A day to celebrate!

Editorial Staff
February 24, 2011

In a country with thousands of local tongues, hundreds of traditional cuisines, a handful of political parties, and marked rivalries among its regions but even its neighbouring villages, many retort that the only truly unifying elements on this peninsula are coffee, pasta anad calcio. A recent move by the Italian government, however, says otherwise, and, only this year, Italy will celebrate the 150th anniversary of its unification with an official holiday. March 17 was chosen as Italy's National Unity Day, the same day Vittorio Emanuele II was declared king of Italy by the newly constituted national parliament in 1861.

 

The weeks-long controversy over whether to celebrate Italian unity with a national holiday was overshadowed (for a few days, at least) by a moving performance at Italy's annual Sanremo music festival by Tuscany's Roberto Benigni. The Oscar winner entered the theatre on a white horse, evoking hero of the Italian Risorgimento, Giuseppe Garibaldi, and spoke of the ties that bind unified Italy. He finished with a beautiful rendition of the Italian national anthem, L'Inno di Mameli. It awakened a strong sense of patriotism in a country often stymied by its own national rivalries and contradictions.

 

As expatriates, we actively chose to make Italy our home. And despite all of the hardships and difficulties involved in making a life here, we choose to stay. We want to know what you think unites this great country. Is it Roberto Benigni? Art and architecture? Coffee or calcio?

 

Celebrating national unity means 'promoting what unites us as a nation and what we all fight for as a unified state in the face of the problems and challenges that await us,' said Italian president Giorgio Napolitano, in a letter to the daily La Repubblica in response to the weeks of debate about instituting the national holiday on March 17.

 

Among those who fiercely lobbied against the idea were exponents of the devolutionist party, Lega Nord, who argued the national holiday would undermine efforts to revive Italy's sluggish economy; Italy's education minister, Mariastella Gelmini, who was concerned about suspending school for a day; and the Italian business association, Confindustria, which worried about lost production.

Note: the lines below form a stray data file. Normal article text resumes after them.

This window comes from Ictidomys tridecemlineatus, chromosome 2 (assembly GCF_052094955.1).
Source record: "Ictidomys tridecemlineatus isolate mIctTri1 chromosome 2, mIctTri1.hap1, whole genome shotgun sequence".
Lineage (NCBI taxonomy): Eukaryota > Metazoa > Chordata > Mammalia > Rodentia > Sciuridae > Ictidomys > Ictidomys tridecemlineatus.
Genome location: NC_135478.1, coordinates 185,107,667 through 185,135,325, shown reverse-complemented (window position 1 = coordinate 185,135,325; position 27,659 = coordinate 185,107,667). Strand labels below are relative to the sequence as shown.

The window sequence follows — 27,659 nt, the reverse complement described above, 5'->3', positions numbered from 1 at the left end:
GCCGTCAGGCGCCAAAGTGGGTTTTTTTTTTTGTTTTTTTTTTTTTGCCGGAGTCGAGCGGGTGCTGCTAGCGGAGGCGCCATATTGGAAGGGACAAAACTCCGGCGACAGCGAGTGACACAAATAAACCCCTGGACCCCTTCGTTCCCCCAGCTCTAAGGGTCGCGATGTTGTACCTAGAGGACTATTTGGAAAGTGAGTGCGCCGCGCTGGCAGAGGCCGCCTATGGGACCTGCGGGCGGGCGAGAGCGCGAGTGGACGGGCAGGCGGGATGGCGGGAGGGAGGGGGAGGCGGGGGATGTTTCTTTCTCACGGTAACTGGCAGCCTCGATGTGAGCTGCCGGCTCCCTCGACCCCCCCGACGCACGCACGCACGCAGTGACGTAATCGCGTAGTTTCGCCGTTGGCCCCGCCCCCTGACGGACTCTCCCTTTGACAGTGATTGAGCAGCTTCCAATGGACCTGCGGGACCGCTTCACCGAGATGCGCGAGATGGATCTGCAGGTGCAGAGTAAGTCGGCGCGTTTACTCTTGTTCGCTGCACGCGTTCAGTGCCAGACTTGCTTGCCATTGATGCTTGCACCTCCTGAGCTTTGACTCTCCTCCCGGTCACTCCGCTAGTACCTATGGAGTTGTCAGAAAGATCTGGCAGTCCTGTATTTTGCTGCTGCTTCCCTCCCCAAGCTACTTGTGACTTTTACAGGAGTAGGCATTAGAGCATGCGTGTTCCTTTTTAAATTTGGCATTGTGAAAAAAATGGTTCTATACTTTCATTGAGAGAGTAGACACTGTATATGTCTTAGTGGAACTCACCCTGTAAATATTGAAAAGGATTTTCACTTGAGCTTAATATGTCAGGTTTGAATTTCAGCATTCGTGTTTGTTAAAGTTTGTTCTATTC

Nonetheless, Napolitano said, 'I appreciate the decision that was taken. What counts is that there is full and active awareness, at all institutional levels, of the meaning of these celebrations marking this historical anniversary; as well as the necessity to use it as an occasion to seriously reflect on and promote what unites us.'

 

To make up for the March 17 holiday this year, during which schools, factories and offices will be closed, officials decided that Armed Forces Day on November 4, which is a public holiday marking the end of World War I in Italy, would instead make up for the lost working day.

 

Florence will welcome the festivities with a series of initiatives. On March 16 and 17, entrance to all state museums and archeological sites will be open, free of charge, until 1am to celebrate the peninsula's rich cultural heritage. On a more patriotic note, the city will create a ‘tricolored path,' along which pedestrians will literally ‘walk the Tricolore' from piazza Beccaria to Borgo la Croce, Borgo degli Albizi and via del Corso to piazza della Repubblica, which will be decorated in the iconic flag's green, white and red.

 

 

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